What begins as a remix and recap of the first film - initial plans to include footage from The Evil Dead were scuppered when buying up the rights to the film from more than fifty overseas territories proved legally and financially difficult - soon plunges into a wild and brilliantly inventive mix of horror and comedy with dazzling and dizzying camerawork. Whether following an eyeball from its point of view as it flies from the head of a Sumerian demon into the mouth of a screaming woman or crashing through the forest as the spirit in the woods takes possession of Ash, Raimi's visuals are outstanding, belying the film's low-budget origins. Indeed, Raimi does well to cover the cracks in the film for despite Evil Dead 2 keeping to a respectable eighty-four minutes, it does tend towards repeating itself on occasion and, as one might expect, many of its scenes owe much to its predecessor. Raimi, however, hides all of this under a thick coat of invention and moves the film along at a breakneck pace. And yet, without criticising the film for this, Evil Dead 2 is none the worse for that. It's a slight film that makes up for its absence of plotting - couple goes to shack for holiday, awake demons, become possessed and one kills the other; other party arrives, everyone but the lead in each party become possessed before one opens a time portal into which the other disappears - with never letting the audience rest for a sufficient amount of time to realise it.

Bruce Campbell, despite being a favourite at Fangoria conventions and the like, plays second fiddle to Raimi's direction and camerawork. Those of us who have followed the director through the lean years of For the Love of the Game must have, like me, been overjoyed at him not only landing the Spiderman gig but that he made such a success of it. With Evil Dead 2, there's the feeling that it's Raimi's first successful blending of everything that we would consider Raimi's unique style. Yes, The Evil Dead had inventive camerawork but the tree rape sequence is one that Raimi has admitted feeling embarrassed about. Indeed, Evil Dead 2 offers a remixed version of it that errs on the side of decency. Crimewave had much slapstick but it was a messy picture that, sadly, seems to have been ignored post-Spiderman. But Evil Dead 2 does it all just right - the laughs to be had when Peter Parker goes through the process of discovering his spider-enhanced powers are the fumblings of Ash in this film. The attack on the surgeons in Spiderman 2 by Doc Ock's arms as he lies unconscious is all shadows and shafts of light and owes much to the workshed footage in Evil Dead 2. And has any character better understood Ash's reluctance to be a hero at the end of Evil Dead 2 than Peter Parker in Spiderman?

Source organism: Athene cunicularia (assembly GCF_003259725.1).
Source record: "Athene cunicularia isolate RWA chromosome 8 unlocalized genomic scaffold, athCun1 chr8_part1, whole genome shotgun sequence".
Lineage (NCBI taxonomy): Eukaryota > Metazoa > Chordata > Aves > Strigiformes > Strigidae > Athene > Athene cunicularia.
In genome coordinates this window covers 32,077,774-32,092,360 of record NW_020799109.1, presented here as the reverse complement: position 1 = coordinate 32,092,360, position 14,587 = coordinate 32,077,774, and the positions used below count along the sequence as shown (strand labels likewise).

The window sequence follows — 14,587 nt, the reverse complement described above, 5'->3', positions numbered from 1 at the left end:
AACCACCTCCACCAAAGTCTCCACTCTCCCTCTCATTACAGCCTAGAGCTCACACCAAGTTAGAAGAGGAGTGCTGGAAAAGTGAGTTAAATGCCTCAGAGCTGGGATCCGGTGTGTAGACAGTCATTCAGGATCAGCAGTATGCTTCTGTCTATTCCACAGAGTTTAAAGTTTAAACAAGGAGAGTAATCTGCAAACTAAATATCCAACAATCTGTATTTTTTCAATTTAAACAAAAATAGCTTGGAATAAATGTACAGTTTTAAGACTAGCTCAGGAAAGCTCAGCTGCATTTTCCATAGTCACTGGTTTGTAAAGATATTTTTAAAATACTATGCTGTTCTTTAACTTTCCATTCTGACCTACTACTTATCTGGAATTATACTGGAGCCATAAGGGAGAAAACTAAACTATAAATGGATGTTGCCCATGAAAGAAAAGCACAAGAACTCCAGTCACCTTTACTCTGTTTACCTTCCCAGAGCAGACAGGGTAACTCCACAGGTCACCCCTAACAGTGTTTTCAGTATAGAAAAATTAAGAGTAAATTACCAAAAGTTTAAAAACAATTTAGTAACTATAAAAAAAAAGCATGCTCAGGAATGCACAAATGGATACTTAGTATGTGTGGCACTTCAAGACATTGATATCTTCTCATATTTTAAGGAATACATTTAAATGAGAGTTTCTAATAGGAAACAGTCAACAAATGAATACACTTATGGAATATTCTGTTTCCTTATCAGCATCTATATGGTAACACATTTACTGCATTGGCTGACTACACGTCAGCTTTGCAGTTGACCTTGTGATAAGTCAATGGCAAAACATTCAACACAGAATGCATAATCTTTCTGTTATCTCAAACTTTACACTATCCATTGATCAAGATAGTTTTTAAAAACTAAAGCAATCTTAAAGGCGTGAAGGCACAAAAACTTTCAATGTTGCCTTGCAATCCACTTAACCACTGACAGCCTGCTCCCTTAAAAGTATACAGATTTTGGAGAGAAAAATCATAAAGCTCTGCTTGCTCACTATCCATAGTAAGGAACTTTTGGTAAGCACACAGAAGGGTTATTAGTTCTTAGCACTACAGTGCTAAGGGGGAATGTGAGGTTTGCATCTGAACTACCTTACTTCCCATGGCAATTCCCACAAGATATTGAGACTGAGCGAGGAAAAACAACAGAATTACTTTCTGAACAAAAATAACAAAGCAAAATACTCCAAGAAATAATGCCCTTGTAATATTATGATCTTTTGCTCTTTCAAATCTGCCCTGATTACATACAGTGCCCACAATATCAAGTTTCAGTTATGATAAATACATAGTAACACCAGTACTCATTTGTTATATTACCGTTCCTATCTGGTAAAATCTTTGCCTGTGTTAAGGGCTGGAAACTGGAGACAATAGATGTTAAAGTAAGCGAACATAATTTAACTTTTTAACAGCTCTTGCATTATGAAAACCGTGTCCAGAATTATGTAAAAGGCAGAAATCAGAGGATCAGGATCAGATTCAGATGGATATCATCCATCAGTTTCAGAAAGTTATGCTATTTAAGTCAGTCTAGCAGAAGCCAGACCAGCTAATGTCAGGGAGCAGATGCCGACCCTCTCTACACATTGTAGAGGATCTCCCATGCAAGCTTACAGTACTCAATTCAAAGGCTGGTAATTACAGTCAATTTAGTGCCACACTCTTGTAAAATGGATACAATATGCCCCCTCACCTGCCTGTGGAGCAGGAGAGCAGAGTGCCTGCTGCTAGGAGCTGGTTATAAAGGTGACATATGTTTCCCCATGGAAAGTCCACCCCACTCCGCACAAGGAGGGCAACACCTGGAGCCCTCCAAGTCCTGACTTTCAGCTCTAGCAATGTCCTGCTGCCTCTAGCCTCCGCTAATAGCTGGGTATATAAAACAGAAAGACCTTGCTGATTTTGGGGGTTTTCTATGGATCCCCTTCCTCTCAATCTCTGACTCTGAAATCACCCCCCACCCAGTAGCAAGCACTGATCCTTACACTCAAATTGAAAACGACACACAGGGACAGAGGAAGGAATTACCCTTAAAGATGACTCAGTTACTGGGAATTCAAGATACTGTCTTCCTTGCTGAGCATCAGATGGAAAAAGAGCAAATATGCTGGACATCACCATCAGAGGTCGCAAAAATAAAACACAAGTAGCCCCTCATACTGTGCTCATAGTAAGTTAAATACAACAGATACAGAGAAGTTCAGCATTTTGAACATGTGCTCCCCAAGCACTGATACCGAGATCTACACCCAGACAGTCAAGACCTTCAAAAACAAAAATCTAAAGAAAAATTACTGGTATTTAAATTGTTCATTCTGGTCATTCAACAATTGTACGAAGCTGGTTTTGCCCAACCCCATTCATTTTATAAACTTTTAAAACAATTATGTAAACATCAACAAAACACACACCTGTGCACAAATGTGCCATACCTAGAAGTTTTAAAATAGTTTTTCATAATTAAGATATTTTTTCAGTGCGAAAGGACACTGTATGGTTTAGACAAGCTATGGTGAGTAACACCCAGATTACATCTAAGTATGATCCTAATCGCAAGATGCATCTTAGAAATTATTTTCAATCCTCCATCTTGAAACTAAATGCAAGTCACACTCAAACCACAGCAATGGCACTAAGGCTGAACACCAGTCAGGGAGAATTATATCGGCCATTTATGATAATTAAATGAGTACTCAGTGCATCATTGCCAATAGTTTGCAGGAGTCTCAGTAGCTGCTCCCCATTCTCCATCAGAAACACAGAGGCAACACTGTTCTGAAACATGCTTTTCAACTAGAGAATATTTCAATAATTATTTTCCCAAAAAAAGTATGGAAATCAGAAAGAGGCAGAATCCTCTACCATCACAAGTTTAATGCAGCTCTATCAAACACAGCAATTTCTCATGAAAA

In the end, though, Evil Dead 2 is simply a riotously entertaining film from beginning to end. It's never as grim as the first film in the series, nor does it offer quite as much slapstick as its sequel but it aims for, and gets, a delightfully bloody balance between laughs and horror. The Evil Dead certainly had horror but few laughs whilst Army Of Darkness had the laughs but one missed the horror from its predecessors. But Evil Dead 2 is a classic horror film that has barely aged in the almost twenty years that have passed since its release. Much has come and gone in horror since then but, with the exception of those horrors produced by Peter Jackson, the sight of Ash's hair greying as the unnamed horror in the woods bursts through the door of the cabin is more inventive a moment in anything produced in horror since '87. With ballet, decapitations, a medieval castle, a car chase, demonic possessions, time travel and the greatest horror icon of his age, Evil Dead 2 never appears to aim as high as it does but nor does it fail in its ambitions. It is a mightily fine film and as essential for any decent DVD collection as Withnail and I, Brazil and Rio Bravo. It really is that good.



Transfer

The case states that this DVD release features an all-new HD Transfer supervised by Sam Raimi and, as you'll note from the screen grabs below, it really is an improvement on the old R2 release that I have compared it to.